The 29-year-old, who was brought up in Little Houghton and now lives in Broomhill, near Wombwell, has been running the line in the Premier League for several seasons after working his way up from amateur football in Barnsley. He says being selected for the cup final – at Wembley between Arsenal and Aston Villa – will be the highlight of his career which has also included the European Under 19s Championship final, the UEFA Super Cup and the Community Shield.
"I would never have dreamed of the FA Cup final when I started out doing the Barnsley Sunday League and over 35 football in the Wragg League," said England, who recently ran the line for Steven Gerrard's final game at Anfield.
"The FA Cup final would be the highlight of anyone's career, either as a player or an official. It's an honour. I have been told that the only Barnsley men who have refereed the final are Steve Lodge and Arthur Holland but there is no record of a linesman from Barnsley."
England is regularly involved in Champions League games and was preparing to share a touchline with Pep Guardiola in Bayern Munich's home quarter-final with Porto last month when he got a crucial phone call.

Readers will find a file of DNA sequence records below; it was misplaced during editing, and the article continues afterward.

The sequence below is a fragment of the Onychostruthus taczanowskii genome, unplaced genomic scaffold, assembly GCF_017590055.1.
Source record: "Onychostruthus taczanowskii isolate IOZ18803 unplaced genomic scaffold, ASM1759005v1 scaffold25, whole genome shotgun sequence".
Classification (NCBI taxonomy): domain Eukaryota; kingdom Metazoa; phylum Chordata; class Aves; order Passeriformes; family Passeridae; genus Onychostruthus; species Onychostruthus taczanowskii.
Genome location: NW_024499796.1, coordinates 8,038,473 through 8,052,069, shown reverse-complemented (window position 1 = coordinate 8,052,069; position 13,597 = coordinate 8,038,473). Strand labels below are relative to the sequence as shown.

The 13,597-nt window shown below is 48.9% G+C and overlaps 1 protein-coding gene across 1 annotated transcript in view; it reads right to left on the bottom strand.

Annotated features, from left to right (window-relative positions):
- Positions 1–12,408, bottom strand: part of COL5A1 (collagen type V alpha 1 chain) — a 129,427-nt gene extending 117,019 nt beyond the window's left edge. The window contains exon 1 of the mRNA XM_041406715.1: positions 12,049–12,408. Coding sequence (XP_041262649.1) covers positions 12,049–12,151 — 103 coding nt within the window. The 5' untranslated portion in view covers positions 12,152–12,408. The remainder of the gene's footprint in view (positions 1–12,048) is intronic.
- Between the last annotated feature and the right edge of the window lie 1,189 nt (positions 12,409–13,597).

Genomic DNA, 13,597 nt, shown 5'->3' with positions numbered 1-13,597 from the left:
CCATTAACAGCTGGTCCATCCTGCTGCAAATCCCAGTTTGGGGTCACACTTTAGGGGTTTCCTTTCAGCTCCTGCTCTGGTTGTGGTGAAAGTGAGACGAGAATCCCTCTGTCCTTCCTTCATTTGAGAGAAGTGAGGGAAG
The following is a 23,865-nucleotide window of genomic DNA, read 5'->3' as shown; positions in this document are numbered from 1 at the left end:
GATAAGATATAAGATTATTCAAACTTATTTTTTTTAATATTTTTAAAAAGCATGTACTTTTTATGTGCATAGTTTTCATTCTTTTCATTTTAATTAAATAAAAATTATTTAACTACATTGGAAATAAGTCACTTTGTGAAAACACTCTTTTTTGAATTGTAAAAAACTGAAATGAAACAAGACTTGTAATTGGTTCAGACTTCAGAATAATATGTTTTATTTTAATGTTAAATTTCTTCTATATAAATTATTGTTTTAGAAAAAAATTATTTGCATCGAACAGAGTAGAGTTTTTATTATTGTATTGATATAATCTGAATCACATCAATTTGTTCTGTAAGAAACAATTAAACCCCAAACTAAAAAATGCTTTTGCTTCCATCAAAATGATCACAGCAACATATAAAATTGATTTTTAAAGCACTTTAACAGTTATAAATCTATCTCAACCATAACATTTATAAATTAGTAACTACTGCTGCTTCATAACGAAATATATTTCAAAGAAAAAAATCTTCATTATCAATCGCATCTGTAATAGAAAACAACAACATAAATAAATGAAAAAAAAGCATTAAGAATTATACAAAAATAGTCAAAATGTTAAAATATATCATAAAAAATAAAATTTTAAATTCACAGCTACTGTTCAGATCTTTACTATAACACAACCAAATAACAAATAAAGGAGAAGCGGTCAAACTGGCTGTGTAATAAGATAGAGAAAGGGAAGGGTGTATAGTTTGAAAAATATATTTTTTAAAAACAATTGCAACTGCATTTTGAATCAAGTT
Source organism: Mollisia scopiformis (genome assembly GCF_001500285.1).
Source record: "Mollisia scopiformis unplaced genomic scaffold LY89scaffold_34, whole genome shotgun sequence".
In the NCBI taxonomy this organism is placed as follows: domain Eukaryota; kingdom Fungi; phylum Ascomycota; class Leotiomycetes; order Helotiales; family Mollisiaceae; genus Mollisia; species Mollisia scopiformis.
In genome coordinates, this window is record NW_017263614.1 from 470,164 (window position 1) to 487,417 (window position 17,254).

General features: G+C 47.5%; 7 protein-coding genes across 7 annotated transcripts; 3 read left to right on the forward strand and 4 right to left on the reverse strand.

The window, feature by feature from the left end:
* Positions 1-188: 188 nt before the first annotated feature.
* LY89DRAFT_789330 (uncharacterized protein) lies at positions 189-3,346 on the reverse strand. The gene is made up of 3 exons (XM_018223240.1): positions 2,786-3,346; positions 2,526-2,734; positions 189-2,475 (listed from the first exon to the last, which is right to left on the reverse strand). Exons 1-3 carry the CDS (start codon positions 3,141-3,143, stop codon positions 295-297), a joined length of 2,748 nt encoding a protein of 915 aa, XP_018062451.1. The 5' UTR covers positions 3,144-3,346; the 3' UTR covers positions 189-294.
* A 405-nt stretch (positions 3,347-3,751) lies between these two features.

He said: "I was on the bus from Munich Airport to the hotel with all the other officials for that game when I got a call to tell me I had been selected for the FA Cup final.
"I had to keep it confidential until the FA published it so I had to give no reaction even though it was the biggest moment of my career. I managed to keep my cool until I was in my room then I screamed a bit and phoned my wife and my dad."
After tomorrow's final, England will run the line for the final time in an international friendly between Norway and Sweden before moving on to refereeing, which he has been doing at Conference level. He will begin next season in the Football League with the hope of making his way up to the top flight.
The main factors in his decision to swap the flag for the whistle were the opportunity to bow out in the FA Cup final as well as the chance to spend more time with his wife and eight-month-old daughter and the news that Champion-ship referees may be professional in the near future.
"I will miss being involved in Premier League and international and European games but the aim is to be back there as a referee one day. It's short-term sacrifice for long-term reward. Being involved in the big games as a referee would be even better than running the line in them."
England used to be a coach in the Oakwell academy and worked with the likes of John Stones and Mason Holgate. He then worked for the Barnsley FC Community Trust, promoting the National Citizens Service for teenagers, and has now moved on to do the same thing across the country for the Football League Trust.